French postcard by Edition P.I., Paris, no. 291. Photo: Universal International.
British Indian actor Sabu (1924 - 1963) had 'a smile as broad as the Ganges and charm enough to lure the stripes off a tiger'. He became an instant star with the release of the British film Elephant Boy in 1937. His succession of tropical Technicolor treats delighted audiences before and during WW II.
Sabu Dastagir (or Selar Shaik Sabu) was born in the jungles of Karapur, in the little town of Mysore, British India. He was the son of a mahout (elephant driver) in service for the Maharajah. The young stable boy learned responsibility early in life when, at age 9, his father died and Sabu immediately became the ward of the royal elephant stables. At 12 he was discovered by documentary filmmaker Robert Flaherty and his location crew while searching for a youth to play the title role in their upcoming feature Elephant Boy (1937). Quite taken aback by his earnest looks, engaging naturalness and adaptability to wild animals and their natural habitat, mogul Alexander Korda placed him under an exclusive contract.
Sabu and his older brother (as guardian) were whisked away to England to complete the picture and became subsequent wards of the British government. They were given schooling in the process and Sabu quickly learned the English language in preparation for his upcoming films. Elephant Boy (1937, Robert J. Flaherty) was an unqualified hit and the young actor was promptly placed in The Drum (1938, Zoltan Korda) surrounded by a British cast that included Raymond Massey and Valerie Hobson. Hollywood started taking a keen look at this refreshingly new talent when he first arrived in the USA for a publicity tour. Again, his second film was given rave reviews, proving that Sabu would not be just a one-hit wonder.
Sabu’s third film for Alexander Korda is considered a true classic. In the Arabian fantasy-adventure The Thief of Bagdad (1940, Ludwig Berger, Michael Powell), Sabu plays Abu the Thief and is not only surrounded by superb actors -- June Duprez, John Justin, Rex Ingram (as the genie) and Conrad Veidt (as the evil Grand Vizier) -- but exceptional writing and incredible special effects. Sabu's name began stirring international ears. His last pairing with Korda was the adaptation of Rudyard Kipling's classic book Jungle Book (1942, Zoltan Korda) playing Mowgli. Following this triumph, Sabu officially became the commodity of Universal Pictures and he settled in America. In 1944 , almost 20 years old, he became a citizen of the USA.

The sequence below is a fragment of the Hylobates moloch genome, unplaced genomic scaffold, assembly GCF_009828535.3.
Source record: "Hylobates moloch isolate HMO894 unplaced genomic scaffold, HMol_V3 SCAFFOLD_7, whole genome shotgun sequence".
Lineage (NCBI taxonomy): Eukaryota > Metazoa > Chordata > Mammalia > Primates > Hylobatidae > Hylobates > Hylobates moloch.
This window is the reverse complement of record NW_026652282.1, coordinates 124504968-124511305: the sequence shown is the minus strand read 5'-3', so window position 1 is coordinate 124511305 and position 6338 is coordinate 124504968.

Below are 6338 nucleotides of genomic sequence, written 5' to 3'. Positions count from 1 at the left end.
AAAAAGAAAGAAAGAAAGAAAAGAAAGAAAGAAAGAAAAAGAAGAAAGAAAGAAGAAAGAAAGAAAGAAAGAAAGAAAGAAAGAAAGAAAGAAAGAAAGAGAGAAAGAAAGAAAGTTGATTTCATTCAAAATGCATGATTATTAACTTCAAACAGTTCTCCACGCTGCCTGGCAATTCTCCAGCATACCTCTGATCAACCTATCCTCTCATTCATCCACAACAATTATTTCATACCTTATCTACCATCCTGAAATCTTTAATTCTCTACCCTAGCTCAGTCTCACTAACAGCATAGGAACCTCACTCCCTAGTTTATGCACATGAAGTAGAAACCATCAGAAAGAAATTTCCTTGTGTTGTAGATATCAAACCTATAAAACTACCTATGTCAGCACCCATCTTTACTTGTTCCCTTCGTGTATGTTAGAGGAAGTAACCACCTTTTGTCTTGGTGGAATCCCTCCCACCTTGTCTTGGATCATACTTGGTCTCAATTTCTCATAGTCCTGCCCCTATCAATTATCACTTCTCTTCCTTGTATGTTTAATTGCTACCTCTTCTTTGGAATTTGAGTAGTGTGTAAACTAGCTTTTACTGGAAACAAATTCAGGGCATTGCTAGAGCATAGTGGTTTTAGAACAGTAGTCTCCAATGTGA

Unfortunately, Hollywood developed an assembly-line of empty-minded features for him that hardly compared to the quality pictures in England under Korda. His vehicles Arabian Nights (1942, John Rawlins), White Savage (1943, Arthur Lubin) and Cobra Woman (1944, Robert Siodmak) were, for the most part, drivel but fit the bill as colorful, mindless entertainment.While filming Song of India (1949, Albert S. Rogell), Sabu met and married actress Marilyn Cooper who temporarily filled in for an ailing Gail Russell on the set. The couple went on to have two children.
Sabu went back to England during the late 1940’s, starring in the crime drama The End of the River (1947, Derek N. Twist) and appearing fourth-billed as a native general in Black Narcissus (1947, Michael Powell, Emeric Pressburger). Daring in subject matter, the film had Deborah Kerr heading up a group of Anglican nuns who battle crude traditions, unexpected passions and stark raving madness while setting up a Himalayan order. By the mid-1950’s Sabu's career was rapidly approaching extinction. His life was further aggravated by unpleasant civil and paternity suits brought about against him. His last two pictures were supporting roles in Rampage (1963, Phil Karlson), which starred Robert Mitchum, and A Tiger Walks (1964, Norman Tokar), a routine Disney picture which was released posthumously.In 1963 Sabu suddenly at age 39 of a heart attack. His son Paul Sabu established the rock band Sabu in the 1980’s. Daughter Jasmine Sabu was an animal trainer on various films. She died in 2001.
Sources: Gary Brumburgh (IMDb), Philip Leibfried (The Powell & Pressburger Pages), Wikipedia, and IMDb.